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Leading the pack is the incredibly secretive Theranos led by the legendary Elizabeth Holmes. Having developed a disruptive technology that could detect hundreds of conditions and diseases from just a couple of drops of blood from the finger, the firm’s latest valuation is $9B. That makes Holmes, who still holds roughly 50% of the firm, a $4.5B-worthy billionaire. And the capital efficiency multiple is a jaw-dropping 97.8X!

The next two in line are both Chinese hardware startups. Lei Jun and his skyrocketing Xiaomi boasts a capital efficiency multiple of 40.9x, while the king of commercial drones DJI, recently valued at $8B, has an even higher multiple at 76.2x.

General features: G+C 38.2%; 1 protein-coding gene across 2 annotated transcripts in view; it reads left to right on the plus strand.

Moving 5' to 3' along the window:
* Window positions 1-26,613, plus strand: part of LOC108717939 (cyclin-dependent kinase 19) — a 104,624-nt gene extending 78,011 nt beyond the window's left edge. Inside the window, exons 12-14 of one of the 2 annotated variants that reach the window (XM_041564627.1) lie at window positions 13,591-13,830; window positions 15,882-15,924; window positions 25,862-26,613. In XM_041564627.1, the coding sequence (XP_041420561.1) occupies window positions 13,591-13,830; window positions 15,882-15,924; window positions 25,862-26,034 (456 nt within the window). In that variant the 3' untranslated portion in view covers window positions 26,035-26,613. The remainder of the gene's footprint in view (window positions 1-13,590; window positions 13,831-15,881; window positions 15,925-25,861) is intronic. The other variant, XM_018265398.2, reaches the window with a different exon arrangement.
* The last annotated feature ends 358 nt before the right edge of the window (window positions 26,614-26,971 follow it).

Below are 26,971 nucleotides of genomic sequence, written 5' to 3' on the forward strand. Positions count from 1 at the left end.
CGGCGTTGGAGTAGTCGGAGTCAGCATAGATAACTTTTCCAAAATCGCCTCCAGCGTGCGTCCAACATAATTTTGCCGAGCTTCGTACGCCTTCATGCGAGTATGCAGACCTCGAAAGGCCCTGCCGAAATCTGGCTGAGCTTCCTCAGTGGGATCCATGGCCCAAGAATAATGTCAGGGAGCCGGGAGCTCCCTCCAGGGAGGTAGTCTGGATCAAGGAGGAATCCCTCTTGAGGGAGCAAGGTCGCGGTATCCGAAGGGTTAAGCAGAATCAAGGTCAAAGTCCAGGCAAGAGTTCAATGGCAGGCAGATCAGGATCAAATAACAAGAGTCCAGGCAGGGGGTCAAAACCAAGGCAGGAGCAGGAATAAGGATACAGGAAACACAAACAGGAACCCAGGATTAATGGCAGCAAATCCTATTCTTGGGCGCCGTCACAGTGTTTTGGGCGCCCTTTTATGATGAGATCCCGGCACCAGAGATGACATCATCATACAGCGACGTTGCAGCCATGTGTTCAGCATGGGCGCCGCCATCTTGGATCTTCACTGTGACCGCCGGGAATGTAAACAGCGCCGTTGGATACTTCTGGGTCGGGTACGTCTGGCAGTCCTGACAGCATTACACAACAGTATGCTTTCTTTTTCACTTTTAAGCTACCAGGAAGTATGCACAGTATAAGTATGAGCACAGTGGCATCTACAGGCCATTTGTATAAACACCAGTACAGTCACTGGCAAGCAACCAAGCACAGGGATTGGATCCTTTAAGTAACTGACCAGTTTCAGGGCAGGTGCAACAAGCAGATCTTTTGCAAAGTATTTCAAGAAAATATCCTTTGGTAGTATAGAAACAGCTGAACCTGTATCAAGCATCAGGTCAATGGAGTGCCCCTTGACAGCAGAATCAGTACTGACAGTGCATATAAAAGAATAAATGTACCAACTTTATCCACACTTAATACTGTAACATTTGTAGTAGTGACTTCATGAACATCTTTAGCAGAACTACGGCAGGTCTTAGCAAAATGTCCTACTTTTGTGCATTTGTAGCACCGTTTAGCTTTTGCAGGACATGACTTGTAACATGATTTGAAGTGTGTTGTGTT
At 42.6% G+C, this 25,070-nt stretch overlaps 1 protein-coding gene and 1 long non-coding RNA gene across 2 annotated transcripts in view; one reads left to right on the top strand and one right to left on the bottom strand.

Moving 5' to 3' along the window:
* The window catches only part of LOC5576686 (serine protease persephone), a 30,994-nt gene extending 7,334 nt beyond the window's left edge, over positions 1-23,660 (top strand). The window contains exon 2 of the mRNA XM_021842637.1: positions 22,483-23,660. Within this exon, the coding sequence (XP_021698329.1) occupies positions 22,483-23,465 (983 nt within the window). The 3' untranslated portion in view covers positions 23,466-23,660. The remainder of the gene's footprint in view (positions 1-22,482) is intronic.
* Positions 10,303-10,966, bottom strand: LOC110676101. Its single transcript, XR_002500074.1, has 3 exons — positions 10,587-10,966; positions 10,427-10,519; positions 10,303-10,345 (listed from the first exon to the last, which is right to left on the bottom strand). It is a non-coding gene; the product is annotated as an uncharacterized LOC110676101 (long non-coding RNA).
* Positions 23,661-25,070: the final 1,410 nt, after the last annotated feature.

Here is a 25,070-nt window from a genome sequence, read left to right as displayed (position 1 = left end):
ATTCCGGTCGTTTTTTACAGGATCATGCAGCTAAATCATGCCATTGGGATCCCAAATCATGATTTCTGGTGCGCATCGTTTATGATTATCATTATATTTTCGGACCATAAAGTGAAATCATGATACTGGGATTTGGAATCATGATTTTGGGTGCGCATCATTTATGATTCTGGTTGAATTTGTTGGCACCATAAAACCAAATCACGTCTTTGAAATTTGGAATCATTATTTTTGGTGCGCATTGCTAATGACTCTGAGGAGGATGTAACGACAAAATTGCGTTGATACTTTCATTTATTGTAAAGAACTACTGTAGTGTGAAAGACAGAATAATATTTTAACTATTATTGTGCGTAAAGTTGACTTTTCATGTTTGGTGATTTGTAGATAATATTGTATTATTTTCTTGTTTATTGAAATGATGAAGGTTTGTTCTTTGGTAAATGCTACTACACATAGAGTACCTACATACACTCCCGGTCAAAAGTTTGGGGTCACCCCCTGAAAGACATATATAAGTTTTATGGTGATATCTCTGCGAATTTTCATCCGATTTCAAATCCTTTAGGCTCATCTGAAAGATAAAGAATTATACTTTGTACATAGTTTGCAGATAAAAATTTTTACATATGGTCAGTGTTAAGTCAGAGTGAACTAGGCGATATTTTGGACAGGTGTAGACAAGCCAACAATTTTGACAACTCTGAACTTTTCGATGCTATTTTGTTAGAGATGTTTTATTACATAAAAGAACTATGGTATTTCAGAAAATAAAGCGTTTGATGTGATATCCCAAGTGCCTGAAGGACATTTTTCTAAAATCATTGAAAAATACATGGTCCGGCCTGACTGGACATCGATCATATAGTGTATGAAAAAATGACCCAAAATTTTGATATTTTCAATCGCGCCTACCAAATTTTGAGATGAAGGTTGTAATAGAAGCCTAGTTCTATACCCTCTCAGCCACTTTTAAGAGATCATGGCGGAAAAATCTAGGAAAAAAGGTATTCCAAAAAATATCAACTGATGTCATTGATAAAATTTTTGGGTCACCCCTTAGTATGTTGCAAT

The four other “20x and more” club members include two Chinese lean startups that westerners are not familiar with, as well as the Luxembourg-registered Global Fashion Group that aims at emerging markets, and finally the popular payment services Stripe from the United States.

My dear smart readers, you might have noticed by now that among these Fabulous 7, only Stripe qualifies as the American lean startup that we’re most familiar with. Most others achieve ridiculous results via the Chinese effects and/or simply disruptive technologies.

And 2 out of 7 are hardware unicorns.

Let’s compare the distributions of the 42 software unicorns (by TechCrunch categorization) and the 7 hardware unicorns then.